Chicago, IL

Why I Pass On Pasta

Sherry McGuinn

Even though I'm nuts for noodles.

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There are few things more gastronomically enticing to me than a bowl of pasta. Rigatoni. Penne. Linguine. Oh my. Noodles of any kind, in fact, are my personal catnip.

That said, I rarely eat pasta these days. Oh, I might filch a forkful from my husband’s Rigatoni Ala Olio, but that’s about the extent of it. And here’s the reason why: I simply cannot exercise portion control, nor can I stop at one serving. I. Simply. Cannot.

Consider this: A “normal” serving of pasta is around two ounces. Two friggin’ ounces! What is that? Like six strands of spaghetti?

A few years ago, I lost quite a bit of weight. I had the post-menopausal paunch. Shedding those pounds took a lot of work, but I did it. In the process, I realized that, when I really, really like something, I throw all caution to the winds and can eat until I’m ready to bust. Literally. Just one example of my addictive personality.

A sensible, low carb diet seems to work for me. Lots of veggies, chicken, fish, legumes, once in a while — and some red wine to wash it all down.

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Hopefully, I will convert to a vegetarian diet, sometime soon. That is my goal. Meanwhile, I have found a way to have my pasta and eat it, too: Shirataki noodles.

If you’ve never heard of these slippery goodies made from konjac yam, a type of Japanese root, or potato, I promise you, they’re worth looking into.

Often called “miracle noodles,” Shirataki noodles are high in glucomannan, a type of fiber that fills you up for minimal calories.

Shirataki noodles are composed of 97% water and 3% glucomannan and contain no digestible fats and practically zero carbs!

There is another, very similar type of Shirataki noodles made from tofu. Truthfully, there is no discernible difference in taste between the two varieties, but the tofu noodles contain a few additional calories and a very small number of digestible carbs.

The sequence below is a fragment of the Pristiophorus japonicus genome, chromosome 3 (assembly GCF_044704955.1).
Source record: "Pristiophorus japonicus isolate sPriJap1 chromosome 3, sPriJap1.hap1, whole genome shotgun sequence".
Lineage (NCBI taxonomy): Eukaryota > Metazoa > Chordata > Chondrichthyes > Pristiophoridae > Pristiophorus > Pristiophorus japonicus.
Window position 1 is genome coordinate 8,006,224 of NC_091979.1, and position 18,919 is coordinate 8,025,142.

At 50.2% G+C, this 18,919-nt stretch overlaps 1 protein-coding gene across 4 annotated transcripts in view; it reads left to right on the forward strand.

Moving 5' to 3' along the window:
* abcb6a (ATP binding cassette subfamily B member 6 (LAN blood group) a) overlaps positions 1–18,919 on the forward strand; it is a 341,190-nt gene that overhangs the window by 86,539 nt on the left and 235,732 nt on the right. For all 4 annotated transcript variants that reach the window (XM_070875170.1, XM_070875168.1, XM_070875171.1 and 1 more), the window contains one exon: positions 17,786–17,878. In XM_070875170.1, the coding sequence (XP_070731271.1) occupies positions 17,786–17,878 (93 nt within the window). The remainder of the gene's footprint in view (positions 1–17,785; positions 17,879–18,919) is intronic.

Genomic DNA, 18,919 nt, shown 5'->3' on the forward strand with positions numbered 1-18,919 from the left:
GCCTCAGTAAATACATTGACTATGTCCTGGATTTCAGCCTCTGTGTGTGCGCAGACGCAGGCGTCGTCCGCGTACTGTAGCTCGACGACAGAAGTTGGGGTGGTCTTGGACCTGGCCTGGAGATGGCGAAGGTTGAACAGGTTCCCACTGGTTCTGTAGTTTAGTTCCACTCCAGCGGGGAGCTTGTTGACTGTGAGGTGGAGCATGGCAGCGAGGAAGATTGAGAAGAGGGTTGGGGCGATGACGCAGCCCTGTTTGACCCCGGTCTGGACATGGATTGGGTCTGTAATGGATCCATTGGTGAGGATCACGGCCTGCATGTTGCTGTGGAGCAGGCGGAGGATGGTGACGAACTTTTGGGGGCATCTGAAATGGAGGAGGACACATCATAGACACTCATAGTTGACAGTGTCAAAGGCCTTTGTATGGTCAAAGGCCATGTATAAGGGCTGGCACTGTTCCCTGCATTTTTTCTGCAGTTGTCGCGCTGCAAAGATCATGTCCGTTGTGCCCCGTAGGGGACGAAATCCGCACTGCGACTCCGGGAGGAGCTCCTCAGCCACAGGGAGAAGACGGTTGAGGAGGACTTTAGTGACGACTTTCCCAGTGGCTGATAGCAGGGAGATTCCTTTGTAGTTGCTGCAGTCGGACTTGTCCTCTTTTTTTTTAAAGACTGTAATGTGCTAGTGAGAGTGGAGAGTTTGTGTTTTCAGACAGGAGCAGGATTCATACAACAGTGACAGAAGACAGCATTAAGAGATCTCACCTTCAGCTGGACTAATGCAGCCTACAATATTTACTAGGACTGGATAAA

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Because I am a breast cancer survivor, I prefer to steer clear of soy, so the konjac yam variety of Shirataki is my go-to, faux pasta of choice.

I admit: It takes some getting used to their texture, as they are normally packaged in a slightly fishy-smelling liquid, which is actually plain water that has absorbed the odor of the konjac root.

You can find a variety of ways to prep them for mealtime online. Pinterest, especially, overfloweth with tips and recipes, but this is what works for me: I empty the package of Shirataki noodles into a colander and rinse them well. After they’re well drained, I dump them into a paper-towel-lined bowl and wrap the towels around the noodles, pressing them into the top, as well. Finally, I give them a two-minute nuking in the microwave and they’re perfectly dry and ready to go.

You can use Shirataki noodles as you would any pasta or noodle. Italian. Asian. Stir-fries. You’re limited only by your imagination. And here’s the cool thing: They’re available in pasta-like shapes like fettuccine and angel hair spaghetti.

More good news: You can find these babies in your local Asian market or on Amazon.com, which is where I normally buy mine, as they offer a wide variety. Also called Skinny Noodles, these babies are reasonably priced. Especially the multi-packs.

Again, you can use these noodles in virtually any recipe calling for pasta. When I’m feeling lazy, I like to just prep them, toss them in a bowl with some garlic powder and olive oil and a can of tuna dumped on top. Of course, you can be a hell of a lot more creative than that.

I’ll always love pasta. That will never change. But I feel good knowing there’s a “close” alternative that lets me eat as much of it as I want.

Enjoy. And feel free to slurp. I do.

© Sherry McGuinn, 2020. All Rights Reserved.

Sherry McGuinn is a slightly-twisted, longtime Chicago-area writer and award-winning screenwriter. Her work has appeared in The Chicago Tribune, Chicago Sun-Times, and numerous other publications. Sherry’s manager is currently pitching her newest screenplay, a drama with dark, comedic overtones and inspired by a true story.

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Chicago, IL
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